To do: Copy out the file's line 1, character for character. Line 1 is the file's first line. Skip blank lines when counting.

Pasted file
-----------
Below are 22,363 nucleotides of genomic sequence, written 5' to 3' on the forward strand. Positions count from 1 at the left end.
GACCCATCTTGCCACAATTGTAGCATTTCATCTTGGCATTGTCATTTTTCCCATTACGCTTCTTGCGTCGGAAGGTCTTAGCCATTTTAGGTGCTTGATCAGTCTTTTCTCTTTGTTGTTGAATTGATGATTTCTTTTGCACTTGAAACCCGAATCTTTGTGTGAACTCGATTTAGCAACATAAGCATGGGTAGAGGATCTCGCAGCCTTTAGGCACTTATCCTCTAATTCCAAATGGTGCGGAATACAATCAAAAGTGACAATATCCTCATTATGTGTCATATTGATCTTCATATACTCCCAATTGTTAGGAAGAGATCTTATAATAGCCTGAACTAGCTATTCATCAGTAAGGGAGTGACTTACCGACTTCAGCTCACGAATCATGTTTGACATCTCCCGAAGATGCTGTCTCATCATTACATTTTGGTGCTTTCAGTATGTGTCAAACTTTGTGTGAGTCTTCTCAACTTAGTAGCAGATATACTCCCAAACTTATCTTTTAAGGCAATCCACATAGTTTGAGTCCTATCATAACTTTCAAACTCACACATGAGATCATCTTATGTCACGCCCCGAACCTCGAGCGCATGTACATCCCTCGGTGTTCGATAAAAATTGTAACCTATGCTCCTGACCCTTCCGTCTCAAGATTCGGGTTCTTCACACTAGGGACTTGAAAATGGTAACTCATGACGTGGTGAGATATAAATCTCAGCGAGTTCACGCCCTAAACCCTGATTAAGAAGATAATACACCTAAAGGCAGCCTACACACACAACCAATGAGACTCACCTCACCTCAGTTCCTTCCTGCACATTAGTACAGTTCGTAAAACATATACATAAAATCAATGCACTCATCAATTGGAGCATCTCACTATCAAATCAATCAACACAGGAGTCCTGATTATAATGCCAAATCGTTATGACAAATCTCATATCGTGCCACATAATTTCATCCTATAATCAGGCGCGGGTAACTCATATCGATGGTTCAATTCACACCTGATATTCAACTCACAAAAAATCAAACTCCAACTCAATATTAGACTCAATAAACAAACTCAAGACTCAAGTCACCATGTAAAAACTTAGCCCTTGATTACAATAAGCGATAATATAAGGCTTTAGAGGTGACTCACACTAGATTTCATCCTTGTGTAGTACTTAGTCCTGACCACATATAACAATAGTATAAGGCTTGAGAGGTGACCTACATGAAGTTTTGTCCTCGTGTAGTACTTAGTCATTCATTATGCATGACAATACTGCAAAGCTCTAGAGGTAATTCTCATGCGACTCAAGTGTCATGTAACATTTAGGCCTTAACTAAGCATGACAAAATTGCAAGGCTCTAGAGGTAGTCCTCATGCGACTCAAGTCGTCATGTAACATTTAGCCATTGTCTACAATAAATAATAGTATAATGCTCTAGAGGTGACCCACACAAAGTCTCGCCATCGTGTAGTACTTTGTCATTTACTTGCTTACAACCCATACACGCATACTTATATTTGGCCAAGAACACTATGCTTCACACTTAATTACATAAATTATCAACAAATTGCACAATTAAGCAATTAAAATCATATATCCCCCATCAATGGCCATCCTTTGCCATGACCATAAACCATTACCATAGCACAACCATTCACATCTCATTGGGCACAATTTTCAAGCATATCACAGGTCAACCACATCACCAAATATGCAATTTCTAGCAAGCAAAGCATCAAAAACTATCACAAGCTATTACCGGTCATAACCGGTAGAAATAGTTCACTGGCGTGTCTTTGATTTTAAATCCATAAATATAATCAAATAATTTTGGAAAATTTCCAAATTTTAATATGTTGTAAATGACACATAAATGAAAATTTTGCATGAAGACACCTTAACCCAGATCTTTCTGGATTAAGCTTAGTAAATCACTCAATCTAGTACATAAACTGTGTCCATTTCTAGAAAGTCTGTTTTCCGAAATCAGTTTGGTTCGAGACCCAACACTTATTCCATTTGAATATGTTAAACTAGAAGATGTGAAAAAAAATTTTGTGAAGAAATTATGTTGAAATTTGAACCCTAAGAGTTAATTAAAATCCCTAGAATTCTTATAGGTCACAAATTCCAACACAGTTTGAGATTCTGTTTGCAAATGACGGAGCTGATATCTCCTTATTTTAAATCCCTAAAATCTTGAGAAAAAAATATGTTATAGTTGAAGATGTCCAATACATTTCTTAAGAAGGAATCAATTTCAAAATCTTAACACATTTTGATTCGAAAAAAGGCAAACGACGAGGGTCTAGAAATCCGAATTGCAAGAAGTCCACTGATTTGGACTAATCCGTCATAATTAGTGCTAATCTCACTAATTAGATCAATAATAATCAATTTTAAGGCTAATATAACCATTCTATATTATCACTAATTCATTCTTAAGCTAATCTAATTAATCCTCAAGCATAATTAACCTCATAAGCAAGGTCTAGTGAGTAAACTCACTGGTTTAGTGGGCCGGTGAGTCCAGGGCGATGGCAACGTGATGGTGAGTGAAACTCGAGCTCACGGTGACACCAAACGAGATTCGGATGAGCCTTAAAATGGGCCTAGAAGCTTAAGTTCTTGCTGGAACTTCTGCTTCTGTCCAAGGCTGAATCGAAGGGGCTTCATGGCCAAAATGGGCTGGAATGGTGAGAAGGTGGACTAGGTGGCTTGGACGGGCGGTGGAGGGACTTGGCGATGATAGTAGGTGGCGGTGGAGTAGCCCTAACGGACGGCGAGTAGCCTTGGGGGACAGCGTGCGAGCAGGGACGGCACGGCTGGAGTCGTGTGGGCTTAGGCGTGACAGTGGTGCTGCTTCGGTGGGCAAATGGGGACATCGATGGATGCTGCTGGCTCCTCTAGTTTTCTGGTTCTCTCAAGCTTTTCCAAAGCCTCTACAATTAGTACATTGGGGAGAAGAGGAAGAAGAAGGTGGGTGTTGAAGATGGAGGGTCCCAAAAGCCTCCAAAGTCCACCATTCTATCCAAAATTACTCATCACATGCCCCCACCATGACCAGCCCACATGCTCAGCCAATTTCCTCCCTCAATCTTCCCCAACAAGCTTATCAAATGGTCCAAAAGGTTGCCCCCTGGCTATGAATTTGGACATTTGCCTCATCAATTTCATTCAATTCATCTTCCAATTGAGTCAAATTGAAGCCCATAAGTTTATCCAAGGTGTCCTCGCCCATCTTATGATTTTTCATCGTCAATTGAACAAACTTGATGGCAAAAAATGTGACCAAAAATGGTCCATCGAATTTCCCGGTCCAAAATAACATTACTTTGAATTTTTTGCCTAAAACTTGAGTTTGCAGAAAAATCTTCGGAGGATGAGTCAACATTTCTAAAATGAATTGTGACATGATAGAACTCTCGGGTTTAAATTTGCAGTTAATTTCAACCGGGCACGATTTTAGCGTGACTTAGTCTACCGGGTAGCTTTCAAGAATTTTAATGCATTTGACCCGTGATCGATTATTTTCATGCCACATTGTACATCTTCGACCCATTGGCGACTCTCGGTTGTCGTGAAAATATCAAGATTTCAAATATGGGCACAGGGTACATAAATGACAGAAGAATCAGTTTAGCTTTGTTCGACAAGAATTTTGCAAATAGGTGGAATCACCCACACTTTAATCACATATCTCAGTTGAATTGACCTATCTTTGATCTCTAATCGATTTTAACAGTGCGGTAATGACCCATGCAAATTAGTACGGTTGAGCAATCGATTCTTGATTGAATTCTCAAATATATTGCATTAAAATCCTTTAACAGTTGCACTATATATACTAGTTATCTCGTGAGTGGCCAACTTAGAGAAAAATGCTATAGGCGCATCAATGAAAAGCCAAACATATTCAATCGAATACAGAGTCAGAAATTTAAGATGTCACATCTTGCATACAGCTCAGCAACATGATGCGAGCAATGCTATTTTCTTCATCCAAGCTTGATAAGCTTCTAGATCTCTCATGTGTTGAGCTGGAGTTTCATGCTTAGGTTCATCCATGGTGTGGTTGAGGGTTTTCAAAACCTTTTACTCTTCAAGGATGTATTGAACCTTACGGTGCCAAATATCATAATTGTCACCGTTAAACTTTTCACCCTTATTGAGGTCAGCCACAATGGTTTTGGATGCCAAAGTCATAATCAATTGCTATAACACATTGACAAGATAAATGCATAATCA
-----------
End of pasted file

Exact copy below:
Below are 22,363 nucleotides of genomic sequence, written 5' to 3' on the forward strand. Positions count from 1 at the left end.